Middlesex versus Hampshire, 12-15th September 2017

To every Hove its Arundel, although to Uxbridge in September when it would have been better were it Lord’s was a test of patience. After a blank first day, a start was made on the second morning, although when some rain came the players did not delay in leaving the field, a reminder of times of old, before the arrival of T20 cricket and the changed attitudes that have come with it. To be fair, given the problems with the covers it was probably of some help to the ground staff as well.

In a nice touch after lunch the PA informed that Felix Organ from the Hampshire academy, who had travelled to the ground after James Vince withdrew in the morning, was present in person making his debut for the county; alas a quick deluge followed after a few minutes and whereas at a major ground coverage, drainage and a resumption in an hour or so would have probably followed, that was it for the day. Middlesex 76-3.

The blogger renewed his enthusiasm for spectating on the third day by listening to the BBC commentary, a job well done by them as it usually is. Play resumed on time on the Friday morning, some warm sunshine, free admission and a sprinkling of spectators to witness proceedings. The Middlesex innings closed on 204 and in reply Hampshire made 146,  no-one really batted with any sense of permanence at the crease on either side, although Joe Weatherley, Felix Organ and Ian Holland played attractively for the visitors. A pleasant few hours to watch and a reminder of the charm of watching at outgrounds.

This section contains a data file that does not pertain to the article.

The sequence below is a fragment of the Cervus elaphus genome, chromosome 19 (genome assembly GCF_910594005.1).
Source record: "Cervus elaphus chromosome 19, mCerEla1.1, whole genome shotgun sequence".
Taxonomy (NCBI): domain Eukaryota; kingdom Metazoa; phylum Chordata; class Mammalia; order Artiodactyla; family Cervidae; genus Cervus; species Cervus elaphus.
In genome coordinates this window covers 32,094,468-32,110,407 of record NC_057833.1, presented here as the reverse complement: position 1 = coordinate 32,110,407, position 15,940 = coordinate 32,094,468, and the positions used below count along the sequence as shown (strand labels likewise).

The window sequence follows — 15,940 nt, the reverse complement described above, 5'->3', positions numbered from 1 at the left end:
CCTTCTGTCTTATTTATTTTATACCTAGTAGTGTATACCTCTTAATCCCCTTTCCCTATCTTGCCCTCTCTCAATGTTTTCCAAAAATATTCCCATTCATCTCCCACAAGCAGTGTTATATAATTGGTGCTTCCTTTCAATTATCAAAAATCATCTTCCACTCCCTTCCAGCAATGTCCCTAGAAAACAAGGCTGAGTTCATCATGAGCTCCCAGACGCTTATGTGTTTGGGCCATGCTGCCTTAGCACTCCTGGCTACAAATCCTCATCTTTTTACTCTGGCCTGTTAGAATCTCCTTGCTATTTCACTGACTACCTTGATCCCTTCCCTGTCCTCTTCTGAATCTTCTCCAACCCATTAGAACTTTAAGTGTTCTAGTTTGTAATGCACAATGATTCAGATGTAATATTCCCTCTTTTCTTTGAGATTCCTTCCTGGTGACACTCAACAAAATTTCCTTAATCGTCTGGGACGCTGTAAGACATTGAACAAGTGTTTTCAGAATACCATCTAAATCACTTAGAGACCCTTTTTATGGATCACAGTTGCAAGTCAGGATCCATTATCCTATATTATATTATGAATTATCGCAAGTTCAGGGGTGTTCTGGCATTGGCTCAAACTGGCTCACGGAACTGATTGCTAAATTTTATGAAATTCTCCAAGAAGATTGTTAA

Middlesex play much of the time at Lord’s, ground preparations by the MCC, their outgrounds, prepared  in high summer by club/school; it came to light that they do not have their own ground staff and it seems that more time was lost in this match than might have been as a result. The 2016 winners of the Championship go into the final two rounds of matches with Yorkshire and Somerset their chief rivals to avoid the drop, the tables turned on a year ago and some added spice to the end of season given the way the title was won last year.

Elsewhere,  Essex became  Champions for 2017, a title won at Edgbaston with a team that had seven players born in what might be termed  the historic cricketing county. It was the seventh time in all and their first win since 1992. To use Stephen Chalke’s phrase  they are a grounded club; other counties have mortgaged their futures, gone prospecting for prestige since then, while Essex, it could be said, have played the game.